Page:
The Standish Group study delivers some good news: Smaller projects are more likely to succeed. Projects of $750,000 and less, which is the smallest group of projects studied, are winners approximately 55 percent of the time. These are much better odds than any of the larger projects. Although the study didn’t break this group into smaller divisions, experience shows that even within this project range the likelihood of success increases as the project budget gets smaller.
If you have created a project schedule based on features instead of phases, you have already set the stage to break your high-risk large project into a series of low-risk small ones. Starting with the highest prioritized feature, work with your business partner and project team to identify a set of capabilities that can be implemented in a short period of time — one or two months at the most. Then start building those capabilities.
This approach produces many valuable advantages for project managers. Jason Fried, founder of 37Signals, a web application company in Chicago, believes short projects help the project team work at a higher energy level. He says splitting a project into smaller chunks will excite and motivate people because they will more frequently be starting something new.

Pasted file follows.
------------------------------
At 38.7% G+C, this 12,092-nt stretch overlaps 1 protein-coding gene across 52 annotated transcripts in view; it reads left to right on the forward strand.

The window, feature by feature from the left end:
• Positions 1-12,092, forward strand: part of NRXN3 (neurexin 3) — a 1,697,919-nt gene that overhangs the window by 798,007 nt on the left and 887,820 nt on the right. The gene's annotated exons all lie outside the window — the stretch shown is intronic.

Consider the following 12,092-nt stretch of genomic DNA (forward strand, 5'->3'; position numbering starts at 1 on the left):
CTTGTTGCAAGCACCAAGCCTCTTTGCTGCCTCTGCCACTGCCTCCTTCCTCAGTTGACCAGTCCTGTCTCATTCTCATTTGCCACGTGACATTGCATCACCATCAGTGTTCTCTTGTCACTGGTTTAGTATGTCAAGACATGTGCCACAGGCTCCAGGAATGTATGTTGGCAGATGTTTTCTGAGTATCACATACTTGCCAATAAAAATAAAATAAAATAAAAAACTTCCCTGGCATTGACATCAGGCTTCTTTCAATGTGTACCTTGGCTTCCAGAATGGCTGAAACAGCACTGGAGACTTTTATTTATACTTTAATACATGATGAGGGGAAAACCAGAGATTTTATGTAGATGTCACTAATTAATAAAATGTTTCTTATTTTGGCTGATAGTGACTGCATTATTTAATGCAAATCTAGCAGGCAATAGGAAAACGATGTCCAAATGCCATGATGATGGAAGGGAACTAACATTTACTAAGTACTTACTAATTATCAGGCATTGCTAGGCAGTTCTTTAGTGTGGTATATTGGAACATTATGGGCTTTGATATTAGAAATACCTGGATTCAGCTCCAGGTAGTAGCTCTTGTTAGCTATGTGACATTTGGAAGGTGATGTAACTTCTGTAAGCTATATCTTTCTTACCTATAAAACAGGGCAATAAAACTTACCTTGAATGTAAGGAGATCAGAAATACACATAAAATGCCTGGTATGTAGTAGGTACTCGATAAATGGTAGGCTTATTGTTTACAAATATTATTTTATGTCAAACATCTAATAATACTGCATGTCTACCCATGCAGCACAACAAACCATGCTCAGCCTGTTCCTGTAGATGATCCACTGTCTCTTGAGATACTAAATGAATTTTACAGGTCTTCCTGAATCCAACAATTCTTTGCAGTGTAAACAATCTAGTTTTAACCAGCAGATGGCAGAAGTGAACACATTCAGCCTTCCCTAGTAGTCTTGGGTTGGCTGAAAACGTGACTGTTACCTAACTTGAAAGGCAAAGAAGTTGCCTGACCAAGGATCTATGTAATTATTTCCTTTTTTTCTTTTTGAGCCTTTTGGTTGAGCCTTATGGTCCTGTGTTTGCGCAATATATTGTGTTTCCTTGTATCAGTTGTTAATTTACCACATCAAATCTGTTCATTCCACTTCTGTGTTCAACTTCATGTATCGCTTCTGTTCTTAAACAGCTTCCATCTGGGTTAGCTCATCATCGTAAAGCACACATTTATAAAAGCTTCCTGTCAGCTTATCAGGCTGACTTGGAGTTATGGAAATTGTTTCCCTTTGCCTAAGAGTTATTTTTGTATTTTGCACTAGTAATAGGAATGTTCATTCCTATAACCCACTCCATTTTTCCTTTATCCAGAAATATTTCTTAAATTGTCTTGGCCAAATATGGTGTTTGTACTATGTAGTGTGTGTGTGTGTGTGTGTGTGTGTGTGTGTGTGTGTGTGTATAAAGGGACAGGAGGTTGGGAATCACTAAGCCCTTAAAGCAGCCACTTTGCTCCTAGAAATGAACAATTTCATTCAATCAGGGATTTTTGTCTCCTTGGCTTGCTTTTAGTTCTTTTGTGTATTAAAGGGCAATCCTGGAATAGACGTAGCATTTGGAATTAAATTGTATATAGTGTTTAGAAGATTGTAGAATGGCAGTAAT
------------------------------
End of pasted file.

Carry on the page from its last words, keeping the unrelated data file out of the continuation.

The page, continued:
Project teams go through five phases any time they are created: forming, storming, norming, performing and adjourning. Every time a project member is added or removed, the team is forced to go through the reduced productivity of the forming and storming phases. Don’t add and remove people impulsively — the resulting disruption could derail the team’s progress.
Norming and performing are the most productive phases a project team goes through. Once your project team has reached the norming phase, do everything you can to keep it there. Sometimes this means you have to run interference for them by taking care of small problems that could distract them from pursuing their goal.